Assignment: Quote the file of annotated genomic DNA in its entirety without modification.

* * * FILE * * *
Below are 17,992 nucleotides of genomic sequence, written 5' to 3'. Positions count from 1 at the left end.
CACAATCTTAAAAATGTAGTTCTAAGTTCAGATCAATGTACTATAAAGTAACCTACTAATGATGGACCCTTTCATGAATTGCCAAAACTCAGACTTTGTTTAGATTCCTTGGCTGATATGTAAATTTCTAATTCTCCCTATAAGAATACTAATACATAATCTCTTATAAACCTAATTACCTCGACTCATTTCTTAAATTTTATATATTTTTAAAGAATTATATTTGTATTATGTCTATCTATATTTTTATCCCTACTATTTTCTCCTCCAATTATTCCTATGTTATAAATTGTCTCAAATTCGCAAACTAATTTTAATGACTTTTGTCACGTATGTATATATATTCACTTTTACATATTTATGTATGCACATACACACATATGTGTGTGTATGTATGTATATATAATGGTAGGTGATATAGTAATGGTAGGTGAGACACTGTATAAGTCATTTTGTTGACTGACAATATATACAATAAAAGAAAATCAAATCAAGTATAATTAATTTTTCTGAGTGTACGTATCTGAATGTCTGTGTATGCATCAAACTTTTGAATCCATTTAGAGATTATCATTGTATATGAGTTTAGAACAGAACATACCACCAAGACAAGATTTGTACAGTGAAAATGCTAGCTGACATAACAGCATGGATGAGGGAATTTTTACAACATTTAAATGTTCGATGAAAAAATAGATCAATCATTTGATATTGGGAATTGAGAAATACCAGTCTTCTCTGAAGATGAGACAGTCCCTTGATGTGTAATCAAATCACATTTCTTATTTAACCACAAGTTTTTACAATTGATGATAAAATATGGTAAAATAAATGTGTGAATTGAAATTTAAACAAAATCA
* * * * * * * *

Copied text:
Below are 17,992 nucleotides of genomic sequence, written 5' to 3'. Positions count from 1 at the left end.
CACAATCTTAAAAATGTAGTTCTAAGTTCAGATCAATGTACTATAAAGTAACCTACTAATGATGGACCCTTTCATGAATTGCCAAAACTCAGACTTTGTTTAGATTCCTTGGCTGATATGTAAATTTCTAATTCTCCCTATAAGAATACTAATACATAATCTCTTATAAACCTAATTACCTCGACTCATTTCTTAAATTTTATATATTTTTAAAGAATTATATTTGTATTATGTCTATCTATATTTTTATCCCTACTATTTTCTCCTCCAATTATTCCTATGTTATAAATTGTCTCAAATTCGCAAACTAATTTTAATGACTTTTGTCACGTATGTATATATATTCACTTTTACATATTTATGTATGCACATACACACATATGTGTGTGTATGTATGTATATATAATGGTAGGTGATATAGTAATGGTAGGTGAGACACTGTATAAGTCATTTTGTTGACTGACAATATATACAATAAAAGAAAATCAAATCAAGTATAATTAATTTTTCTGAGTGTACGTATCTGAATGTCTGTGTATGCATCAAACTTTTGAATCCATTTAGAGATTATCATTGTATATGAGTTTAGAACAGAACATACCACCAAGACAAGATTTGTACAGTGAAAATGCTAGCTGACATAACAGCATGGATGAGGGAATTTTTACAACATTTAAATGTTCGATGAAAAAATAGATCAATCATTTGATATTGGGAATTGAGAAATACCAGTCTTCTCTGAAGATGAGACAGTCCCTTGATGTGTAATCAAATCACATTTCTTATTTAACCACAAGTTTTTACAATTGATGATAAAATATGGTAAAATAAATGTGTGAATTGAAATTTAAACAAAATCA